"Dear the Left," writes E.A. Hanks at The Awl. "We’re through." In the wake of Scott Brown's upset in Massachusetts, that has not been an uncommon theme among the liberal commentariat. With various factions of the Democratic Party seemingly huddled in a circular firing squad—moderate Blue Dogs sniping at "the Left"; liberals blasting centrist "Lieberdems"; everyone taking aim at President Obama—is the American Left falling apart?

Giving up is political suicide: "Many panicky Democrats see Mr. Brown's win as proof that angry voters will punish them in November," says The New York Times in an editorial, especially if they push ahead with health-care reform. But that's misreading the results. With "courage and creativity," Democrats can reunite and pass health-care reform. Giving up would be "a terrible mistake."
"Don't give up now"

If the Democrats can't govern, who needs 'em? Democrats spent most of 2009 with a once-in-a-lifetime political hand to play, says Ezra Klein in The Washington Post, and what did they accomplish? "Not much." At this pace, "what's the pitch for voting for Democrats," even if you agree with their ideas? "A plumber and I both agree that my toilet should work. But if he can't make it work, I'm not going to pay him."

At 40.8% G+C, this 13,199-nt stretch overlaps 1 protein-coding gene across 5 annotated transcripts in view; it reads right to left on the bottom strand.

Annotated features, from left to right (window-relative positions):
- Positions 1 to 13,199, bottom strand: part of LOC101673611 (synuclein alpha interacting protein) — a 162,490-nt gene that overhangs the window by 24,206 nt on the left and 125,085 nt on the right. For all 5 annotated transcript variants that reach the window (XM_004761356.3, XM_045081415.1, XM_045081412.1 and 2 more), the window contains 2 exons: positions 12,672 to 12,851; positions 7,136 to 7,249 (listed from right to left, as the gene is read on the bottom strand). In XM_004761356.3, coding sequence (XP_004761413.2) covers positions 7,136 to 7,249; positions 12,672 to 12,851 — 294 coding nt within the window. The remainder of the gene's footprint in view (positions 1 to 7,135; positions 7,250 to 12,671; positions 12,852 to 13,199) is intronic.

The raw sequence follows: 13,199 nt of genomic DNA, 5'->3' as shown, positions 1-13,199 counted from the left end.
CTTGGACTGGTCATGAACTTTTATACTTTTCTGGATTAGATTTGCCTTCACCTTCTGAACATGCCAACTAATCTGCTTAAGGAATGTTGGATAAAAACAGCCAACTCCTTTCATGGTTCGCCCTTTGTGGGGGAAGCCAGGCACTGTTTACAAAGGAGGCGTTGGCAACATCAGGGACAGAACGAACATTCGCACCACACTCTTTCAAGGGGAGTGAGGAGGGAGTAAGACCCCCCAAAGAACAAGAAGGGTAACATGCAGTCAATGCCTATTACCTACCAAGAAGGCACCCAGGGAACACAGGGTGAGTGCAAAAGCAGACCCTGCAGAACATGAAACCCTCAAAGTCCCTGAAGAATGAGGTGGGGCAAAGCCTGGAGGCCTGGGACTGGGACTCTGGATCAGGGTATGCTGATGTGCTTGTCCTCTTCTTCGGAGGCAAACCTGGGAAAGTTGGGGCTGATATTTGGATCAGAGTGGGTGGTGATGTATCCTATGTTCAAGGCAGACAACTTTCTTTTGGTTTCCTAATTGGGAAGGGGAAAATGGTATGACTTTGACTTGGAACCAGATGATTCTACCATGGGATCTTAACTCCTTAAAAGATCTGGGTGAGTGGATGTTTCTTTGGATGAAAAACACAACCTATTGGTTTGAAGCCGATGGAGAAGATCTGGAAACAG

"Can Democrats govern"

It's time to 'cowboy up,' liberals: If there's one thing Democrats excel at, it's "bleeding, kvetching, and woe-is-me-ing," says Tim Egan, also in The New York Times, "particularly the Left." Democrats would be wise to take a page from the 2003 "lovable underdog" Boston Red Sox: "Cowboy up, pass health care ... and then explain what they're doing." That said, America is "essentially center-right," so it would be political suicide to always give the Left its way.
"Time to cowboy up"

Democrats need to tend to their base: When has this "omnipotent, dominant, super-human 'Left'" ever gotten its way? asks Glenn Greenwald at Salon. It's becoming an "Unchallengeable Truth" that Democrats are "failing" because they're "governing from the left," but that's "moronic." If Democrats want to recover, they should try appealing to their left-leaning base—"as the Republicans never forget," the base is "the foundation of the party."
"Blame the all-powerful left!"

The political winds will shift again:
Liberals today are like a bunch of panicked poker players who've seen their winnings "whittled away" with a few bad hands, says Nate Silver at FiveThirtyEight. And "if the base is burned out" come November, defeat will be "self-fulfilling." But political cycles are "moving faster and faster," so the best thing Democrats can do now is hang in till their luck turns.
"Will the base abandon hope?"


Can Democrats save health reform?
What happened in Massachusetts?
The Massachusetts blame game
Why Massachusetts matters